This page from The Verge discusses recent changes in the directive and the guidelines for applying it, and criticizes how it has been complied with, and ignored, by many sites.

Cookies and the GDPR

This page, "GDPR, and the ePrivacy Directive", from GDPR.EU says:

... cookies, insofar as they are used to identify users, qualify as personal data and are therefore subject to the GDPR. Companies do have a right to process their users’ data as long as they receive consent or if they have a legitimate interest.

Passed in the 2002 and amended in 2009, the ePrivacy Directive (EPD) has become known as the “cookie law” since its most notable effect was the proliferation of cookie consent pop-ups after it was passed. It supplements (and in some cases, overrides) the GDPR, addressing crucial aspects about the confidentiality of electronic communications and the tracking of Internet users more broadly.

To comply with the regulations governing cookies under the GDPR and the ePrivacy Directive you must:

  • Receive users’ consent before you use any cookies except strictly necessary cookies.
  • Provide accurate and specific information about the data each cookie tracks and its purpose in plain language before consent is received.
  • Document and store consent received from users.
  • Allow users to access your service even if they refuse to allow the use of certain cookies
  • Make it as easy for users to withdraw their consent as it was for them to give their consent in the first place.

That page also describes the proposed ePrivacy Regulation which, if passed, will replace the current directive, and links to drafts of it.


The site described in the question probably does not comply with legislation implementing the ePrivacy directive. Depending on where it is hosted and targeted, and what it does with cookies that it sets, it may fail to comply with the GDPR as well.

There has been very little enforcement of the directive so far. This may change in the future, particularly if it is replaced by a regulation, as has been proposed.

  • Cookie consent enforcement is very uneven, with some regulators such as the ICO saying outright that it's not a priority. However, there were cases like Spain's fine for Vueling airline (€30k, visitors couldn't consent only for specific cookie purposes) and the Planet49 case (opt-out had been used instead of consent). The GDPR is relevant here because it defines "consent".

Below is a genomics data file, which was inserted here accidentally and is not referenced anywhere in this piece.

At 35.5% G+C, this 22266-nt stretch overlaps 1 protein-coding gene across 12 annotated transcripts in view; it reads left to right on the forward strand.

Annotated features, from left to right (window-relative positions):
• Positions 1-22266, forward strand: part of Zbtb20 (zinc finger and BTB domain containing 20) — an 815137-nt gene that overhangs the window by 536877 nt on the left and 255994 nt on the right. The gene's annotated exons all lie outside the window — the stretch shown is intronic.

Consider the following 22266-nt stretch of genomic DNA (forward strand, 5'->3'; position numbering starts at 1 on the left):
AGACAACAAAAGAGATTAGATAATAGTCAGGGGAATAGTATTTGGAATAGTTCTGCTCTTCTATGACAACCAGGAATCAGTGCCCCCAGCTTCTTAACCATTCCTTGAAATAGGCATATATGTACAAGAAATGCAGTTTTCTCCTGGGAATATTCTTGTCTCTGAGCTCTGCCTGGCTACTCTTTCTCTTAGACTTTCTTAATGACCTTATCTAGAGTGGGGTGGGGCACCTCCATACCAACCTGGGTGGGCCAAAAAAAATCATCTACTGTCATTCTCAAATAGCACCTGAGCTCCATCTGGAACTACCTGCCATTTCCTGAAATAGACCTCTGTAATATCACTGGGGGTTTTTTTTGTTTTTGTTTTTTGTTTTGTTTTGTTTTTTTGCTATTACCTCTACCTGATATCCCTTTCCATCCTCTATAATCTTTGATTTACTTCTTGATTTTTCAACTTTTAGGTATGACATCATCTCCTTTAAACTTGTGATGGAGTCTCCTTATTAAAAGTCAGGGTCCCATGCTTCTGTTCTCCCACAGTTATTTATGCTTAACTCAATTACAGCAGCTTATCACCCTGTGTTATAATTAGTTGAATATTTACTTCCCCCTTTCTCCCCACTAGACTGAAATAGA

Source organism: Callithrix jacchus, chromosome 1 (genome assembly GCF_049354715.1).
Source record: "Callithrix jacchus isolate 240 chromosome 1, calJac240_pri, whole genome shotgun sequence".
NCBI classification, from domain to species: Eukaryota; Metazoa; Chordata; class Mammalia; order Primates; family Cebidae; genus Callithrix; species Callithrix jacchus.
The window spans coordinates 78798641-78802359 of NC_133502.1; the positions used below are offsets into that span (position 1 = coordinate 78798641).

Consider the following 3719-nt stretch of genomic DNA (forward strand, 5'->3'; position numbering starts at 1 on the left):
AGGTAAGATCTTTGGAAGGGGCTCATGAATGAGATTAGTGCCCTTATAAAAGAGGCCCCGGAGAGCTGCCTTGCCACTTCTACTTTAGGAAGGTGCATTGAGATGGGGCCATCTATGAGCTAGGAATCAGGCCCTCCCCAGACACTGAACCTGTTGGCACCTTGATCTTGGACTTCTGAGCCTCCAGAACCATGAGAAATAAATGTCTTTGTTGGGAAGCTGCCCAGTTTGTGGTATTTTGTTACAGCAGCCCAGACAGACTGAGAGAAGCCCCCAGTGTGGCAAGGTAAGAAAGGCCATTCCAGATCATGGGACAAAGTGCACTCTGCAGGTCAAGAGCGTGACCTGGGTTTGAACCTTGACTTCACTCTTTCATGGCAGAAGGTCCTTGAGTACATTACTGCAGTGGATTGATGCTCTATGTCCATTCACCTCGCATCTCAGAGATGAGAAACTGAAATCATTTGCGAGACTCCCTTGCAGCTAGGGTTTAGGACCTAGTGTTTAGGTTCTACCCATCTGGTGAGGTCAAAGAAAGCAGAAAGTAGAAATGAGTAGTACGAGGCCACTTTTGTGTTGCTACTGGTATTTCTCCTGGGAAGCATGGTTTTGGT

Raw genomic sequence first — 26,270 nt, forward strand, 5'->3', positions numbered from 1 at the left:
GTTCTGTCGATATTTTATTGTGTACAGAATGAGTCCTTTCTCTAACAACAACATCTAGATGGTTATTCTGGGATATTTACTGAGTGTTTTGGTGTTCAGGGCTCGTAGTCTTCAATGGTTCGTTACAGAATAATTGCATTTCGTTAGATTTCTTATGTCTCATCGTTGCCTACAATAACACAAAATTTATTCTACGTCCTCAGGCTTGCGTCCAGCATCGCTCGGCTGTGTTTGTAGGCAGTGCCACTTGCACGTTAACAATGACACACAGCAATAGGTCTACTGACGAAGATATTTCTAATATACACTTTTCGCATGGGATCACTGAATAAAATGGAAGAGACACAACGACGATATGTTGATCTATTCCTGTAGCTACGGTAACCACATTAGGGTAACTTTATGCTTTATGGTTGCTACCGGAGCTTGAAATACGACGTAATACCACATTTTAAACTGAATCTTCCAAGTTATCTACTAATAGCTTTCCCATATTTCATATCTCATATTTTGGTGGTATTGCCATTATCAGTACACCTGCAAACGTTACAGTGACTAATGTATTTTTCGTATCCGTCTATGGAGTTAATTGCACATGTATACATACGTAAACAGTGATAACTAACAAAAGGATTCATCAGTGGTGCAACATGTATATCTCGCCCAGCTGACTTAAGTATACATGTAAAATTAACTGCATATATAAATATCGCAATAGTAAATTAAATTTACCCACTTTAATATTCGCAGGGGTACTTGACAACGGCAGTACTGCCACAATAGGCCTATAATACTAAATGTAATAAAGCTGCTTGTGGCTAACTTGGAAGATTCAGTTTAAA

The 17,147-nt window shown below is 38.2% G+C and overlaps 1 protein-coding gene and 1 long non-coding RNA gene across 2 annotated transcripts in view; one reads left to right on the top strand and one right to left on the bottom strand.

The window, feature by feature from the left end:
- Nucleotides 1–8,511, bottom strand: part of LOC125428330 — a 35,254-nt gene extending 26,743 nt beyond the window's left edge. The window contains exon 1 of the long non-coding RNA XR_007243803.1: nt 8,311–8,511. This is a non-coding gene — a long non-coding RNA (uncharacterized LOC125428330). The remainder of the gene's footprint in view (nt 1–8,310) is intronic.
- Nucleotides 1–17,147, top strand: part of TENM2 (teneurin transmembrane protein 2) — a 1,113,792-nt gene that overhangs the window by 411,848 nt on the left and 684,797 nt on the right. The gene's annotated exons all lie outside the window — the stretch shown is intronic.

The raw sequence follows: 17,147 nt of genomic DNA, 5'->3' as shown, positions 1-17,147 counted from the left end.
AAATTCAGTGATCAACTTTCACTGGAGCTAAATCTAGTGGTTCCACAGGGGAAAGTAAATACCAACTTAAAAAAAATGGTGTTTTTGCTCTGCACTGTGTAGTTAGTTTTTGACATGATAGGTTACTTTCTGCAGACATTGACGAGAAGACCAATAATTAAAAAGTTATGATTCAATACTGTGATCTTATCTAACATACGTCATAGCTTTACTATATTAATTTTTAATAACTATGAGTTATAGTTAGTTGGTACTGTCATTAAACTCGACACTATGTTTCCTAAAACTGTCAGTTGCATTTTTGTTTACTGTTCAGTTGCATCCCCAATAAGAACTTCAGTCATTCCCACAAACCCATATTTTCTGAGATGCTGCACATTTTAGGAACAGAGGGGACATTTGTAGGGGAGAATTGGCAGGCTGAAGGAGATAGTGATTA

– amon
    Commented Mar 6, 2021 at 6:32
  • 1
    @amon True. Bu tthe GDPR is also relevant because the content of a cookie can easily become PI being processed by the controller. Commented Mar 6, 2021 at 14:13
  • What if a site includes information from cookies in error logs for the purpose of quickly distinguishing situations where a few users experience frequent errors from those where many users experience occasional errors, and such information is not intended to facilitate tracking of users but might potentially be abusable for that purpose by someone who was able to induce transient failures that would end up getting logged?
    – supercat
    Commented Feb 23, 2023 at 23:12
  • @Supercat Such uses might be considered to come under "strictly necessary". It is almost always the case that PD being processed could be abused. That is why a DC must take appropriate precautions, including contracts restricting those who have access for maintenance purposes. Whether including cookie data in logs is appropriate or not will depend on exactly what is included, who has access to the logs, and under what conditions. Until we have case law or at least DPA decisions, one can only speculate. Commented Feb 24, 2023 at 0:20
  • @DavidSiegel: My question is how the term "strictly necessary" would be interpreted in cases where information is logged without an immediate usage, but to ensure that it will be available if it turns out to be necessary for system diagnostics. If it turns out that client-side scripts fail on a certain browser when a particular plug-in is installed, improving the user experience of people using those plug-ins would be impossible if one didn't have information about browser configuration, and the fact that one happened to find the problem by building a table of configurations for which...
    – supercat
    Commented Feb 24, 2023 at 16:24